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Re: A Dance called America

At 11:15 21/02/00 +0000, you wrote:
I've just been reading an intriguing book called the "A Dance called America" subtitled "The Scottish Highlands The United States and Canada" By James Hunter, Mainstream Publishing, Edinburgh, 1994, reprint 1999. ISBN 181558 807 8.
The book was subsidised and has such intriguing chapter titles such as "A hearty and intrepid race of men", "Such of them as did not die while going across the ocean" and "Stand fast Craigellachie".
The book starts with the American Revolutionary Battle of Moore's Creek, in which the author claims a Highland army defended Moore's Creek Bridge.  The book weaves in stories of Flora MacDonald, of Drumossie Moore fame, and her husband.  They speak of the Gaelic speaking communities and the book shows powerful Scottish influences on American Canadian history.  I wonder from such a small and poor nation on the fringe of Europe, what race of men could place such an imprimatur on the face of the world, be it real or imagined.  Fierce Australian miners, battle for American Independence, significant roles on forging the confederation of Canada, the West Indies scattered with Scots from Shirley Heights to Guyana and places I am sure have not come to our attention.  The principal road to Hong Kong, built by Sinclairs, called Sinclair, is an amazing legacy from a nation whose population hardly ever exceeded five million.

 Philip Sinclair has brought our attention to a book called "A Dance Called America" in
which the place of the Scots in the 'discovery' and 'development' of the New World is given
due prominence but attention should also be drawn to a host of other books which will also
be found in the Sinclair Library and Study Centre at Noss Head in Caithness.

These include:

                        The Scots in Sweden
                        The Scots Abroad
                        The Mark of the Scots

as well as recent publications concerning the Sinclair family which have already been given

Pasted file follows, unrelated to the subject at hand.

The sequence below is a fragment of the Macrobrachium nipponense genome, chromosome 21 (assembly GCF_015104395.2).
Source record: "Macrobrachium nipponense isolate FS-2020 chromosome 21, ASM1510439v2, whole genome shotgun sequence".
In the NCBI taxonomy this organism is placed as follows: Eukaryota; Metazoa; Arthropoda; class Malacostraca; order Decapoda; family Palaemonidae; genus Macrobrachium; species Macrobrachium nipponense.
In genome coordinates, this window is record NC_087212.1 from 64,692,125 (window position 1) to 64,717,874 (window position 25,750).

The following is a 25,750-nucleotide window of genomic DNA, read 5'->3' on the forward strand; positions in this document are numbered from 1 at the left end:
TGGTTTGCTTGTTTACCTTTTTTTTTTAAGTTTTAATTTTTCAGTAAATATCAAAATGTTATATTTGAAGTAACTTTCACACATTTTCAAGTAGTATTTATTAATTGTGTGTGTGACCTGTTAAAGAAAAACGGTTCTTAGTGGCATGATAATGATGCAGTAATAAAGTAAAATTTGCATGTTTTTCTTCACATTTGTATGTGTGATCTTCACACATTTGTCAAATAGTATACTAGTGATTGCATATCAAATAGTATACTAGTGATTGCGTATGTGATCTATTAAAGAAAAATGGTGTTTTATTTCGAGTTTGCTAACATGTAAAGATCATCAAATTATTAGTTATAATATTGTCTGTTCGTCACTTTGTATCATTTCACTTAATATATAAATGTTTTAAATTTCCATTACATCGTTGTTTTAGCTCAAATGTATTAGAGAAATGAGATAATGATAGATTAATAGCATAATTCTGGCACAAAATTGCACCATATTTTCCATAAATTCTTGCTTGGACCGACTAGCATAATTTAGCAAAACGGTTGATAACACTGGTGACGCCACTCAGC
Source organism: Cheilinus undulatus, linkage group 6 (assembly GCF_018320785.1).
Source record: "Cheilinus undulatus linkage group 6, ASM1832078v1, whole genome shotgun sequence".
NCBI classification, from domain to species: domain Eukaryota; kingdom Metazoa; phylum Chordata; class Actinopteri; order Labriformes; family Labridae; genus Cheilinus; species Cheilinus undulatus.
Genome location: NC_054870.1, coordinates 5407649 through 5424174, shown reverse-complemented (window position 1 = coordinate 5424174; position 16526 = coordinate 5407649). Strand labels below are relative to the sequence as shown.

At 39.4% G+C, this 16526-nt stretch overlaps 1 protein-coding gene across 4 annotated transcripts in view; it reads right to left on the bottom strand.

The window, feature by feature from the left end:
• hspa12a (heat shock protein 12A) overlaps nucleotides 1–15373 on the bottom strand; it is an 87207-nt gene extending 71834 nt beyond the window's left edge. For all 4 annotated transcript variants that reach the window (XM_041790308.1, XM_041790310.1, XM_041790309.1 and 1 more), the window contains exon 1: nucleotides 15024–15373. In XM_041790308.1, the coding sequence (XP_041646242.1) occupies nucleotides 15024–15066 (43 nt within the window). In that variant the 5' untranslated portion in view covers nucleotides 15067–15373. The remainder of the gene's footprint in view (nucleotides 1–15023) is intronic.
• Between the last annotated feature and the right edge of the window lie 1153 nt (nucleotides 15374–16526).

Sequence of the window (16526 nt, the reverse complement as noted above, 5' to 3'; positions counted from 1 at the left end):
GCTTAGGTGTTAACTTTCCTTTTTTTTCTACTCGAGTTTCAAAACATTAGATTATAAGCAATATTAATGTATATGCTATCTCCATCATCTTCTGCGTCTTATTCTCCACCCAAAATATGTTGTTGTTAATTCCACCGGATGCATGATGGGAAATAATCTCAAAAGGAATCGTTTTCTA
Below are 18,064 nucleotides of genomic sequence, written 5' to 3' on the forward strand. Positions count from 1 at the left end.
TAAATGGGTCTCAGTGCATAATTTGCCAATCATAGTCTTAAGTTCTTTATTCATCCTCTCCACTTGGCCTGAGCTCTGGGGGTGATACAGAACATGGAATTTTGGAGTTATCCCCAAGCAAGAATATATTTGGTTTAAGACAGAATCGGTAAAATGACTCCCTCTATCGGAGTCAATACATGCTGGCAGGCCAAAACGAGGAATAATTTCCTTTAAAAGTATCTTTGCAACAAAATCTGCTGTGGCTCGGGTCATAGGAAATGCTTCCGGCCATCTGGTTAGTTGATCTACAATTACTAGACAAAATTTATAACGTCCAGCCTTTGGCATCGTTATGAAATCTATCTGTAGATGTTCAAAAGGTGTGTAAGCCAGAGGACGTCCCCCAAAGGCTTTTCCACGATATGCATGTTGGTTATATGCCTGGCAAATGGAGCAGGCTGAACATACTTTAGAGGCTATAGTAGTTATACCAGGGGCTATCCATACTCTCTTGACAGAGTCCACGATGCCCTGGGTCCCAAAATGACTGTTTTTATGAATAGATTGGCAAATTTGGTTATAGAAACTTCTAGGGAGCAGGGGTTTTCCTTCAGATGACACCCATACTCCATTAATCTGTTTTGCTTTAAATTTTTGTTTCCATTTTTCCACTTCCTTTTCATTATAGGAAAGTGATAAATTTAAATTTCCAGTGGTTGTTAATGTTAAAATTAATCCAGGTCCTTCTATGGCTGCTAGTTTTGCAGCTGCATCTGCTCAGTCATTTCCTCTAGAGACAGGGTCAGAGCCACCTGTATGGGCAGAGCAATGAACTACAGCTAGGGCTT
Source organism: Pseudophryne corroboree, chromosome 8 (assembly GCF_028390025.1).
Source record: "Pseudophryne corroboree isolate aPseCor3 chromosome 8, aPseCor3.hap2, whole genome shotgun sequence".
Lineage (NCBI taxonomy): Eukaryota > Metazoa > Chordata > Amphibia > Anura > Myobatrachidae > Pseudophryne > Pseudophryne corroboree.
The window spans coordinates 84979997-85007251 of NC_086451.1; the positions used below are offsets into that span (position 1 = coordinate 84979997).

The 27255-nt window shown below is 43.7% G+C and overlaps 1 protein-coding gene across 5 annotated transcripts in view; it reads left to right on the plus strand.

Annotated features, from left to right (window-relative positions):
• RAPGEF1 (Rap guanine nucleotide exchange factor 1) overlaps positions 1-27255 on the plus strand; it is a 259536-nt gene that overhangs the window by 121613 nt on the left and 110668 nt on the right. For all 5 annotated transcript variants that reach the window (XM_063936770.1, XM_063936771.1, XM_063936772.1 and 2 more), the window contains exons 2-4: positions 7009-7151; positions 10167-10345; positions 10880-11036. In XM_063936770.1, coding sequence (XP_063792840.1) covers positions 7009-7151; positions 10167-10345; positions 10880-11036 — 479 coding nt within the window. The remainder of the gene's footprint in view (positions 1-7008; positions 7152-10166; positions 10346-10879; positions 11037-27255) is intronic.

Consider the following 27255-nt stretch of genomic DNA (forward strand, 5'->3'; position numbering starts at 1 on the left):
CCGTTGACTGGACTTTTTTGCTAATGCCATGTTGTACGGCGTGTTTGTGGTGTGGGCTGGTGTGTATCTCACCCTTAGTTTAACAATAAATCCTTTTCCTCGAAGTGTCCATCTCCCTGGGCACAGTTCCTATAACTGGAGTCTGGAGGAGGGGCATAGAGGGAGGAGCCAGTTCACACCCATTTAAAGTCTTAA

due prominence in your pages.  However, a recent book "How Scotland Changed the World"
goes further and shows how (and I quote) "the tough alloy of Celtic, Nordic and Iberic races,
left alone by empire builders at the edge of the known world for thousands of years, forged
the strong family systems and moral character needed to stretch their influence to North
America - a land which they had known about since before the dawn of time".

The book goes further.  It shows how a Gillascop Scrymgeour (1370-1423) was the Royal
Bannerman for Scotland (a hereditary position held by the Scrymgeours) and that he
accompanied Prince Henry Sinclair (1345-1406)to the New World in 1398.  Henry was a grand nephew to Robert I whilst Gillascop was a great grand nephew of the same king!  Both the Sinclairs and the Scrymgeours were of Norse descent.

This is another reason why the idea of a Northern  Norse Commonwealth which would have
included: Scotland, Scandinavia, Henry Sinclair's 200 islands in the North Atlantic, Iceland,
Greenland, Markland, Helluland and Vinland begins to make sense and which was part of the  master plan envisaged by Queen Margrette and her premier 'jarl', Henry Sinclair, in order to combat the growing and pervasive influence of the Hansa - that league of German merchants who wished to dominate the lucrative trade of the North Atlantic.

I have always maintained that the Sinclairs (with their kin) had a strategy which transcended
national boundaries.  The jealousy of England, the machinations of Rome, the break-up of
the Kalmar Union (which had united Scandinavia) and the imprisonment of Henry II* by the
English (whilst he was taking the Scottish Crown Prince to France for safety) brought an
end to this "dream of empire" but not the end of the powerful part which people of Scottish
descent - many of them Sinclairs -continued to play in opening up  new lands (from New
Zealand to New Brunswick) and establishing democratic institutions  which are the envy
of the World.

Niven Sinclair

* Henry II was the son and heir of Prince Henry Sinclair who died in 1420 leaving his son,
William, a boy of 10, who was unable to take over where his grandfather had left off in
opening up North America.

Nevertheless, Earl William Sinclair eventually brought the Earldom of Caithness to the
Sinclairs and built  Rosslyn Chapel as an impressive monument to the spiritual awareness
of the Sinclair family which remains our most lasting legacy.